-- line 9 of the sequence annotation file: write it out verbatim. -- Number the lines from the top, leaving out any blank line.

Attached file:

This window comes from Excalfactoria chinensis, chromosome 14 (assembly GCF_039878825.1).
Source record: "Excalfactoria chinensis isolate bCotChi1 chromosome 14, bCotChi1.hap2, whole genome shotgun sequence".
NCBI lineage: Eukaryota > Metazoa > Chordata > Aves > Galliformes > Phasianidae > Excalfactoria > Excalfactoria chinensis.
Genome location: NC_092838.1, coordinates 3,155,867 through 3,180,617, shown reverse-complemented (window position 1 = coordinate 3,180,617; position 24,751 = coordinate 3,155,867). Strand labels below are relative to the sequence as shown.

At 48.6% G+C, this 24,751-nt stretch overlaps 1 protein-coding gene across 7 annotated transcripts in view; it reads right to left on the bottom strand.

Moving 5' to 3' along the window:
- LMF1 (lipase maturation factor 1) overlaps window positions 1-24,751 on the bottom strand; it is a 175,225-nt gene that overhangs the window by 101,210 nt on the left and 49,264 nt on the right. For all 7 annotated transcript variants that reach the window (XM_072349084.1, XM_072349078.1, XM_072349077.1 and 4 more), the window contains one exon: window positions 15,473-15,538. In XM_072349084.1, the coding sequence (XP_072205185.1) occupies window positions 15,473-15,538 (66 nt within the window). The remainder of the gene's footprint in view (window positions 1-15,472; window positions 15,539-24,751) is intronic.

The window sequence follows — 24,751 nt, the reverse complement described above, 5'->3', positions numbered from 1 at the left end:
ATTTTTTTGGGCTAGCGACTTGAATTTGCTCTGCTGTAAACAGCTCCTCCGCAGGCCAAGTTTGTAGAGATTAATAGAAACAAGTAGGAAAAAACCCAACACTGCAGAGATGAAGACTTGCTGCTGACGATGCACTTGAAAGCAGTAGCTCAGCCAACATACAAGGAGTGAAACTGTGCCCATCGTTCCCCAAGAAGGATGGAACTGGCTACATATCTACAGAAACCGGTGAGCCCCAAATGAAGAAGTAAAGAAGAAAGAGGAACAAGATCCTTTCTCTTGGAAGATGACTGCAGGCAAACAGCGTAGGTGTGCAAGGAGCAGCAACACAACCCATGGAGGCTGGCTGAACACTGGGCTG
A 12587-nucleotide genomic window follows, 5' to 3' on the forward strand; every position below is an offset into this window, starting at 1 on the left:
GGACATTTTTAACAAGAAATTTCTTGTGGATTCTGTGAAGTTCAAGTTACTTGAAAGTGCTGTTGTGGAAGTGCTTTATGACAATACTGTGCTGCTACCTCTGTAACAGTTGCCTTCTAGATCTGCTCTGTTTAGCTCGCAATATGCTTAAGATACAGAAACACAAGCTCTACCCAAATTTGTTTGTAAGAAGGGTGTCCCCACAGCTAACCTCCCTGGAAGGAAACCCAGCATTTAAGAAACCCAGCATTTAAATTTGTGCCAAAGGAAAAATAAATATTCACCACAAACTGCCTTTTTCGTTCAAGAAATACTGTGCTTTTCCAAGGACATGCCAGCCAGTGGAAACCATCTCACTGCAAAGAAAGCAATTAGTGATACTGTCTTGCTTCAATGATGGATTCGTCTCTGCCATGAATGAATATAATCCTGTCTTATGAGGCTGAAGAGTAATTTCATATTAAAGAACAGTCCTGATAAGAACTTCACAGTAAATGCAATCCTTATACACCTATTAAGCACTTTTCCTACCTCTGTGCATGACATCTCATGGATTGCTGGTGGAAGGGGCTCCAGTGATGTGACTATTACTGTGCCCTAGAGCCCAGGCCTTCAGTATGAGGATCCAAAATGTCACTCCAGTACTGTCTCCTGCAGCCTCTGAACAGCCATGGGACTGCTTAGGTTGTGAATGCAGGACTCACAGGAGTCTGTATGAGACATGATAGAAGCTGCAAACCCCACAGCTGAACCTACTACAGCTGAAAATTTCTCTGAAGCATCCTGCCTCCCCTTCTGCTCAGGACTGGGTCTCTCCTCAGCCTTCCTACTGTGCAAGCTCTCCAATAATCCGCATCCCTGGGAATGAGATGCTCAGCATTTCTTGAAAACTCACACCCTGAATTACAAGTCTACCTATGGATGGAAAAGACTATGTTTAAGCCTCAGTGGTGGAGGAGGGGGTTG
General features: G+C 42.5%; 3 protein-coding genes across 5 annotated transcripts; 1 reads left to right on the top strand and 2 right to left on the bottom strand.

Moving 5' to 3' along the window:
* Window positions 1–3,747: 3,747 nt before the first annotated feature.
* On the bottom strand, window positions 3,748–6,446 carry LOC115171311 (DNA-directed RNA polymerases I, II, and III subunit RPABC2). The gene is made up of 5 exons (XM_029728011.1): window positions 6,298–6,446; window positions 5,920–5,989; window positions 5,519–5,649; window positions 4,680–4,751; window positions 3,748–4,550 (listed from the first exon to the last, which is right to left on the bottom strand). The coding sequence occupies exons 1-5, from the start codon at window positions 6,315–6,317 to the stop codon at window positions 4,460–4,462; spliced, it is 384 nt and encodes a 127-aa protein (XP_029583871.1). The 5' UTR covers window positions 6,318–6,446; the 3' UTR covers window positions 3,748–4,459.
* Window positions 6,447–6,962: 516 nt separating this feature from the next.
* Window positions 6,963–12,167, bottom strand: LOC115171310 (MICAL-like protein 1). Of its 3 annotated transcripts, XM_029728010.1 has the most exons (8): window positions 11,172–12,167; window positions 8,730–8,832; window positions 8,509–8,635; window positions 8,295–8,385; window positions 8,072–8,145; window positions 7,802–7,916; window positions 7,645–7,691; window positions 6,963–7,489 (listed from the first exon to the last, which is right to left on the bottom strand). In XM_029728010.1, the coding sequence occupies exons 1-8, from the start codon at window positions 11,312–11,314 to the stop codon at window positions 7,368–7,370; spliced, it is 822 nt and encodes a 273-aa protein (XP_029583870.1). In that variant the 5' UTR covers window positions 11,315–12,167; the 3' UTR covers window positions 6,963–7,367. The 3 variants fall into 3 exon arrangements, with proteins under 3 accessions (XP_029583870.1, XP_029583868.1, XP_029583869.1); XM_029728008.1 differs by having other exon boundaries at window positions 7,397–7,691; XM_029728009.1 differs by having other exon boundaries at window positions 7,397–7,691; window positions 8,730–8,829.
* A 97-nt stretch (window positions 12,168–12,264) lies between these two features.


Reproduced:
ATTTTTTTGGGCTAGCGACTTGAATTTGCTCTGCTGTAAACAGCTCCTCCGCAGGCCAAGTTTGTAGAGATTAATAGAAACAAGTAGGAAAAAACCCAACACTGCAGAGATGAAGACTTGCTGCTGACGATGCACTTGAAAGCAGTAGCTCAGCCAACATACAAGGAGTGAAACTGTGCCCATCGTTCCCCAAGAAGGATGGAACTGGCTACATATCTACAGAAACCGGTGAGCCCCAAATGAAGAAGTAAAGAAGAAAGAGGAACAAGATCCTTTCTCTTGGAAGATGACTGCAGGCAAACAGCGTAGGTGTGCAAGGAGCAGCAACACAACCCATGGAGGCTGGCTGAACACTGGGCTG